City dismisses red-light case against Medford man – Medford News, Weather, Sports, Breaking News
Glenn Gumaer of Medford appealed his conviction for running a photo-enforced red light in January, saying the yellow light was too short. On Wednesday, Medford dropped the case against him. [Jamie Lusch / Mail Tribune]
Medford officials dismissed a red-light traffic case Wednesday against chiropractor Glenn Gumaer, who was found guilty in Medford Municipal Court of running the light at Barnett Road and Stewart Avenue and then appealed in Jackson County Circuit Court.
Medford officials announced Wednesday that the city’s legal team had decided to “dismiss the case due to a technicality.”
Gumaer received a red-light violation Jan. 17 for running the photo-enforced red light at Barnett and Stewart. His appeal was set to be heard in court Wednesday afternoon. Gumaer had challenged the city on the timing of the yellow signal at the intersection, saying the yellow light was too short.
Gumaer said the yellow light lasted just 3.5 seconds, which didn’t allow time to get through without speeding, leaving drivers with a choice of getting a speeding ticket or running a red light. City officials have since changed the timing of the light.
Gumaer said he learned of the dismissal Wednesday morning while preparing with engineer Mats Jarlstrom for the appeal.
Jarlstrom made headlines in 2013 when his wife was cited by the city of Beaverton for running a red light. After a six-year battle, Jarlstrom not only proved that the signal had been incorrectly timed, but his own “extended kinematic equation” was later incorporated by the Institute of Traffic Engineers in that agency’s yellow light timing formula.
Gumaer paid Jarlstrom’s airfare to fly to Medford for Wednesday’s hearing before learning the case was dismissed. Gumaer suspected evidence he submitted earlier in the week likely prompted dismissal of the case.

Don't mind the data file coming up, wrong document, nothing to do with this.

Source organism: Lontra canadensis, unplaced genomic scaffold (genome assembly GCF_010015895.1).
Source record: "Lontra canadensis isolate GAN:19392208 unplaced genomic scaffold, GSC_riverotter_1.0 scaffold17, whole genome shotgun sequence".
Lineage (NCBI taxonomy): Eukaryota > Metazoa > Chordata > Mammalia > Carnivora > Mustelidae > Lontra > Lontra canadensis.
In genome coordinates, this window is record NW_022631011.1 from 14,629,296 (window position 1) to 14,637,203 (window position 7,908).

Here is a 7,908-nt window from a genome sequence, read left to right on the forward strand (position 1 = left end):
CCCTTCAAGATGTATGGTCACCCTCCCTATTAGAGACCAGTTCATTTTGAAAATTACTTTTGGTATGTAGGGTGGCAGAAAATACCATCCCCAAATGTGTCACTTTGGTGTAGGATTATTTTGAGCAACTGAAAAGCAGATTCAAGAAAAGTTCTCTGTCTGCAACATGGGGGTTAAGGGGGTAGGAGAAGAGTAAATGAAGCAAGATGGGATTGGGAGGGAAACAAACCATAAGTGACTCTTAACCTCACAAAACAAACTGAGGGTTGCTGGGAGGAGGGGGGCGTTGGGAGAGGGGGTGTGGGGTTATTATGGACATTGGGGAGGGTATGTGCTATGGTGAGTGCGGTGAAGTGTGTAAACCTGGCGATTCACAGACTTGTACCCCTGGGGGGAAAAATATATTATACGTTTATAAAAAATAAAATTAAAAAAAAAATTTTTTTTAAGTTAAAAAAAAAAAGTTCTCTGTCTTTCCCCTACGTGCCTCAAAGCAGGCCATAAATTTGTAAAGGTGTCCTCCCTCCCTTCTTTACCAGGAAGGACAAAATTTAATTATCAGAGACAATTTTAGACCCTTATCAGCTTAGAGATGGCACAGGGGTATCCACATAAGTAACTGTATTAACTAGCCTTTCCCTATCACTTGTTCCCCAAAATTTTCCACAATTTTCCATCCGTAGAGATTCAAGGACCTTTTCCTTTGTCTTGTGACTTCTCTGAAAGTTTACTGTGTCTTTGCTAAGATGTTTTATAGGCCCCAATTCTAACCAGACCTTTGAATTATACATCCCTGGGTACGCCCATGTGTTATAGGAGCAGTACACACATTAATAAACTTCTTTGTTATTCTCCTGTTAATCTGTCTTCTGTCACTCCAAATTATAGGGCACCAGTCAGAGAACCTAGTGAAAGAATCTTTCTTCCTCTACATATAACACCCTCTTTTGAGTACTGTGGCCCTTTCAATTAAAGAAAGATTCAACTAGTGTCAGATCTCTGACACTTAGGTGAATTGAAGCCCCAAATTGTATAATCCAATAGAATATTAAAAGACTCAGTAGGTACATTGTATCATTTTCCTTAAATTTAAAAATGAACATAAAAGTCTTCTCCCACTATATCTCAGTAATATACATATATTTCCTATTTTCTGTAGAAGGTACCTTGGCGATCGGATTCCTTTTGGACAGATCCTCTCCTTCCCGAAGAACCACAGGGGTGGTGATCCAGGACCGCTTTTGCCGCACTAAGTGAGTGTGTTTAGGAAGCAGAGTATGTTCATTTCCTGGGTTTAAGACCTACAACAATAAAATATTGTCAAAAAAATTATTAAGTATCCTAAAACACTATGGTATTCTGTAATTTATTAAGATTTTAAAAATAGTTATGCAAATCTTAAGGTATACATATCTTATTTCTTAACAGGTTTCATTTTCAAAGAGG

“Two days ago, I presented the city with my exhibits, which included my slideshow presentation where I laid it all out. I think they took one look at that and realized there was no way they could win, so they tucked tail and ran,” Gumaer said.
“They used excuses, that it’s a technicality and they don’t have time to deal with it, but the truth is they know they can’t win because I’ve proven it’s an illegal light.”
City officials released a video Tuesday of Gumaer running the red light at Stewart and Barnett, entering the intersection when the light was already red. In a press release that accompanied the video, the city acknowledged it had changed the timing at three signals in the city.
“The city’s traffic engineer has reviewed all camera enforcement intersections to address concerns raised about the light timing,” the statement said.
“While all intersections were found to be legally compliant, of the 16 movement/approaches analyzed, three yellow light timings were updated from 3.5 seconds to 5.1 seconds to increase fairness.”
Medford police Deputy Chief Trevor Arnold said the technicality on which Gumaer’s case was dismissed was based on “the complexities of light timing,” but Arnold said Gumaer’s citation had nothing to do with timing of the yellow signal.